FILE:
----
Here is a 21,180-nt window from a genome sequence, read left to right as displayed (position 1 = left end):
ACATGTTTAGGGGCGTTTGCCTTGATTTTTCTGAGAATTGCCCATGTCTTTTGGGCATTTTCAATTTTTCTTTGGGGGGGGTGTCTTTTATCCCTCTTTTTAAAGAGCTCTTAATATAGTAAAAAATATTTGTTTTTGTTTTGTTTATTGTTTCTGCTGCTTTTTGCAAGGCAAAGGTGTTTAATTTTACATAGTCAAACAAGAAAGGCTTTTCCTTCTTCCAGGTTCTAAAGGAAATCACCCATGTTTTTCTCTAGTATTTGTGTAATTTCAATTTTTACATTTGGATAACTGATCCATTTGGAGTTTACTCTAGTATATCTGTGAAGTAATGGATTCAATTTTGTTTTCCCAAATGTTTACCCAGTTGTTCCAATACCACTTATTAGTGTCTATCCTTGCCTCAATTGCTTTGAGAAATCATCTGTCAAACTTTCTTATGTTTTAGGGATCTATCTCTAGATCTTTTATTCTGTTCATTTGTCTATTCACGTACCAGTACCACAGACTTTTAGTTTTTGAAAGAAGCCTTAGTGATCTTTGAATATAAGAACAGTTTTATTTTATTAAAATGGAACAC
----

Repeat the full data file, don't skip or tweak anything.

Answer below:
Here is a 21,180-nt window from a genome sequence, read left to right as displayed (position 1 = left end):
ACATGTTTAGGGGCGTTTGCCTTGATTTTTCTGAGAATTGCCCATGTCTTTTGGGCATTTTCAATTTTTCTTTGGGGGGGGTGTCTTTTATCCCTCTTTTTAAAGAGCTCTTAATATAGTAAAAAATATTTGTTTTTGTTTTGTTTATTGTTTCTGCTGCTTTTTGCAAGGCAAAGGTGTTTAATTTTACATAGTCAAACAAGAAAGGCTTTTCCTTCTTCCAGGTTCTAAAGGAAATCACCCATGTTTTTCTCTAGTATTTGTGTAATTTCAATTTTTACATTTGGATAACTGATCCATTTGGAGTTTACTCTAGTATATCTGTGAAGTAATGGATTCAATTTTGTTTTCCCAAATGTTTACCCAGTTGTTCCAATACCACTTATTAGTGTCTATCCTTGCCTCAATTGCTTTGAGAAATCATCTGTCAAACTTTCTTATGTTTTAGGGATCTATCTCTAGATCTTTTATTCTGTTCATTTGTCTATTCACGTACCAGTACCACAGACTTTTAGTTTTTGAAAGAAGCCTTAGTGATCTTTGAATATAAGAACAGTTTTATTTTATTAAAATGGAACAC